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A STORY ABOUT A REAL MAN                                                                 33
He kept his pistol cocked, but it is doubtful whether he
would have been able to use it on that first night in the
forest. He slept like a log and heard neither the steady
rustling of the pines, nor the hooting of an owl some-
where near the road, nor the distant howling of wolves—
none of the noises of the forest that filled the dense, im-
penetrable darkness which closely enveloped him.
He woke with a start, as if somebody had shaken him,
as soon as the first streaks of dawn appeared and the
trees loomed in vague silhouettes in the frosty gloom.
On waking he remembered what had happened to him,
and where he was, and the carelessness with which he had
spent the night in the forest frightened him. The intense
cold penetrated his fur-lined flying suit and pierced him
to the marrow. He shivered as if with ague. But the worst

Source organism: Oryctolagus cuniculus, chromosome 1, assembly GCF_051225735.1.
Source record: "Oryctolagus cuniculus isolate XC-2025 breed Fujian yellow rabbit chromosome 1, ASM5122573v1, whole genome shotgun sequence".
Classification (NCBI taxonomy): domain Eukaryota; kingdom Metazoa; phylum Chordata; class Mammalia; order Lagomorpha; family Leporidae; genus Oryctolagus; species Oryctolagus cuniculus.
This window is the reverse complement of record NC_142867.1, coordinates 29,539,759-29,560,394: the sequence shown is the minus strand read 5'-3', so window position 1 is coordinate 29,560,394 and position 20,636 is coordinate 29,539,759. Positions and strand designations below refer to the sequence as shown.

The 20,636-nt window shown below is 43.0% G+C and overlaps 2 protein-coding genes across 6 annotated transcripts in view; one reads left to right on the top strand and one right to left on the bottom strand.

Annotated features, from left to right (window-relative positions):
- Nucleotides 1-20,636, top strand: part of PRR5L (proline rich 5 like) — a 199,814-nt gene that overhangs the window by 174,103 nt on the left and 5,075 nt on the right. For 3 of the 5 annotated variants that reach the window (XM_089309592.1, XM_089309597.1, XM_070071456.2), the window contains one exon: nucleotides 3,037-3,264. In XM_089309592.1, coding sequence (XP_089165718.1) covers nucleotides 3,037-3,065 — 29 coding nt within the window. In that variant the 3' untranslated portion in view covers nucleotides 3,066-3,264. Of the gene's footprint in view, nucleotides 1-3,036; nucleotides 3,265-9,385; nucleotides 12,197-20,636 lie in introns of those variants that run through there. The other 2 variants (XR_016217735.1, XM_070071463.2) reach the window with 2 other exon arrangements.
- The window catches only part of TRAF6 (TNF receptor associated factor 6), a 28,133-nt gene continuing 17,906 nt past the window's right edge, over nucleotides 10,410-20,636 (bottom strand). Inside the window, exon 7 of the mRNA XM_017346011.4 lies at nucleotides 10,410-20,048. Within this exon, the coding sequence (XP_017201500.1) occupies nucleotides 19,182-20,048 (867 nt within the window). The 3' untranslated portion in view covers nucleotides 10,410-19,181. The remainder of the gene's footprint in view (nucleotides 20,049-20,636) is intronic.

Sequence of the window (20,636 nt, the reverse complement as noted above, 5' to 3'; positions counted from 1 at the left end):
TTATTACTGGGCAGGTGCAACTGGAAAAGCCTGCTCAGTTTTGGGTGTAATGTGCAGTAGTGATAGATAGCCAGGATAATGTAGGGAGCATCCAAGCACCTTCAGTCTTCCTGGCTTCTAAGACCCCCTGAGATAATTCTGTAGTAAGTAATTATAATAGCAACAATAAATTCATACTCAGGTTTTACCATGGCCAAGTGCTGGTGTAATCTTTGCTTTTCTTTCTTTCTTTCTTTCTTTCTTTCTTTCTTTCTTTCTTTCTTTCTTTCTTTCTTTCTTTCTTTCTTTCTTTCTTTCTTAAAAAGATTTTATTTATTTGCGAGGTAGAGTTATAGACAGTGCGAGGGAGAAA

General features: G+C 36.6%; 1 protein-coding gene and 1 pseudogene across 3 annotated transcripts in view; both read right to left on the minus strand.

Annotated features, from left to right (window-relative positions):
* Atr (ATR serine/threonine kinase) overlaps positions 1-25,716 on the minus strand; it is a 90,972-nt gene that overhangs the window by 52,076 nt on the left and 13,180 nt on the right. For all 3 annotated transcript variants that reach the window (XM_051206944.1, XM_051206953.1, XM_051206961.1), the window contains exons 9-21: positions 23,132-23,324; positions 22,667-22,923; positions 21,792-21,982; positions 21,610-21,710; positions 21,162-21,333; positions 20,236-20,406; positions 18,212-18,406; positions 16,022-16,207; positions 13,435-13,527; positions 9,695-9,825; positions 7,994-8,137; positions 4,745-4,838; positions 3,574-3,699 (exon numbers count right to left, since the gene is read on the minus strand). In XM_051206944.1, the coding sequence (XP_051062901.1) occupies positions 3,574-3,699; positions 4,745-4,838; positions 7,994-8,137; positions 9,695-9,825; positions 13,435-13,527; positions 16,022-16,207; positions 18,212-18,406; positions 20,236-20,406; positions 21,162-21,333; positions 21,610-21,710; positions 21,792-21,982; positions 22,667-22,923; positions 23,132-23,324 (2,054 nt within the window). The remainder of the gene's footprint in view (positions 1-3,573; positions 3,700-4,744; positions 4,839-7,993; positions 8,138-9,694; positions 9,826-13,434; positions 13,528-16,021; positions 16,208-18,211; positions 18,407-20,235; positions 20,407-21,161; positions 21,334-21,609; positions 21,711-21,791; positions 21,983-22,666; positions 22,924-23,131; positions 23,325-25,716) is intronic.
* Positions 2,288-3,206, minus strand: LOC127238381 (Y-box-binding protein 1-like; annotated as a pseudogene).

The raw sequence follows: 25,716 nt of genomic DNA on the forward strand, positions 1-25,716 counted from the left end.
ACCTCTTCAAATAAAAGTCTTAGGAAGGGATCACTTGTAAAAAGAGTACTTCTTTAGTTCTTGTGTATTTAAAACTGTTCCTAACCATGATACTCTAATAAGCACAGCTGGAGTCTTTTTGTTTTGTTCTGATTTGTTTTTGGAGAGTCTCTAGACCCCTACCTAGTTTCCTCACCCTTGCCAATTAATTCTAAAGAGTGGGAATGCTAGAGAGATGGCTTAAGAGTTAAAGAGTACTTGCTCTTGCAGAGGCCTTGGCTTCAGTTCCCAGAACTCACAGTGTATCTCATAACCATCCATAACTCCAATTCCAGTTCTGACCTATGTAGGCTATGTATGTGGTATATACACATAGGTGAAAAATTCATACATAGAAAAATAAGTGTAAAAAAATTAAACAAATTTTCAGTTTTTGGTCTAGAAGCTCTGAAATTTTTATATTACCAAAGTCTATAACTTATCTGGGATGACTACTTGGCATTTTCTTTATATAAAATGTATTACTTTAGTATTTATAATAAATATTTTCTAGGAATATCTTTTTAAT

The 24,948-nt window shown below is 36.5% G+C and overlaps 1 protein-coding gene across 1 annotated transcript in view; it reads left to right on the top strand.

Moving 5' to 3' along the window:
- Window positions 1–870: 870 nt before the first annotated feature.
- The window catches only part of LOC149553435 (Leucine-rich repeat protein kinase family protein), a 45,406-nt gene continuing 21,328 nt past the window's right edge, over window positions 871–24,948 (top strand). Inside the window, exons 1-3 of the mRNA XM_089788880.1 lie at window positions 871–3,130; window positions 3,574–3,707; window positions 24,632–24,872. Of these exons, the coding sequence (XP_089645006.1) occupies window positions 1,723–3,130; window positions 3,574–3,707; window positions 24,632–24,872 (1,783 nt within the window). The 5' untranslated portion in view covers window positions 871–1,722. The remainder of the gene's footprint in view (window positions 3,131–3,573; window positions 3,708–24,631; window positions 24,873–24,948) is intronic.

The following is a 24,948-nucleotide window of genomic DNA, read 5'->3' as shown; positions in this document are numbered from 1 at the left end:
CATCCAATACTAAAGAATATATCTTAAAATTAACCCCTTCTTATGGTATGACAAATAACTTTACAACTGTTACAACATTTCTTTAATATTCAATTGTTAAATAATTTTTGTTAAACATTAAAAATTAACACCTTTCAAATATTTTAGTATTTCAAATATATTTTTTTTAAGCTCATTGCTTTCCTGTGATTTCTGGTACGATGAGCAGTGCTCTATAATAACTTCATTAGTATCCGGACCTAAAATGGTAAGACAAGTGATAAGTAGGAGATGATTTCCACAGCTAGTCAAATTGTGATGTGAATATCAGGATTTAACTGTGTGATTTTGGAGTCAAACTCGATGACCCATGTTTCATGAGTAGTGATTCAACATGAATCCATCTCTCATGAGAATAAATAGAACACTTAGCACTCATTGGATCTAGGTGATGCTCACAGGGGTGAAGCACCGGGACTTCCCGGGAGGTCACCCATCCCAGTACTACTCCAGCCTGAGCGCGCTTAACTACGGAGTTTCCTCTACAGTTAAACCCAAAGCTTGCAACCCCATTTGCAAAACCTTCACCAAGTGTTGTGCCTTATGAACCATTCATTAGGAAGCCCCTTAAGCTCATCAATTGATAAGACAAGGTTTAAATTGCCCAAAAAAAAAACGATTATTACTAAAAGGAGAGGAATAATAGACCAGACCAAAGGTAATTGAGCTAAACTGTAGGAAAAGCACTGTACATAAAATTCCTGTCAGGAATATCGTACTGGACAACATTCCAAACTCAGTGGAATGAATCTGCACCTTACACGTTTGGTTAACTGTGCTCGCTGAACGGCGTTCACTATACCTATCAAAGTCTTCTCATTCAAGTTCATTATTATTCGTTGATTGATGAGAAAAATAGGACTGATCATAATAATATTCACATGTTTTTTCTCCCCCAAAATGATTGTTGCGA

were his feet; the pain was more acute than ever, even
now when he was at rest. The very thought of having
to stand up terrified him. But he rose resolutely, with a
wrench, in the same way as he had torn the boots from
his feet the day before. Time was precious.
To all the torments that had afflicted Alexei was added
that of hunger. The day before, when he had covered the
nurse's body with the ground sheet, he had seen a canvas
Red Cross satchel lying by her side. Some small animal
had already busied itself with it and crumbs were
scattered on the snow near some holes the animal had
gnawed. Alexei had paid scarcely any attention to this
the day before, but now he picked the satchel up and
found in it several field dressings, a large tin of meat, a
packet of letters and a small mirror, at the back of which
was the photograph of a thin-faced, aged woman.
Evidently the satchel had also contained some bread, but
the birds or animals had made short work of that. Alexei
put the tin and the bandages into the pockets of his
flying suit, saying to himself: "Thank you, dear," adjusted
the ground sheet which the wind had blown off the young
woman's feet, and made his way slowly towards the
east, which was already ablaze with orange-coloured
flame behind the network of tree branches.
He now possessed a kilogram tin of meat, and he re-
solved to eat once a day, at noon.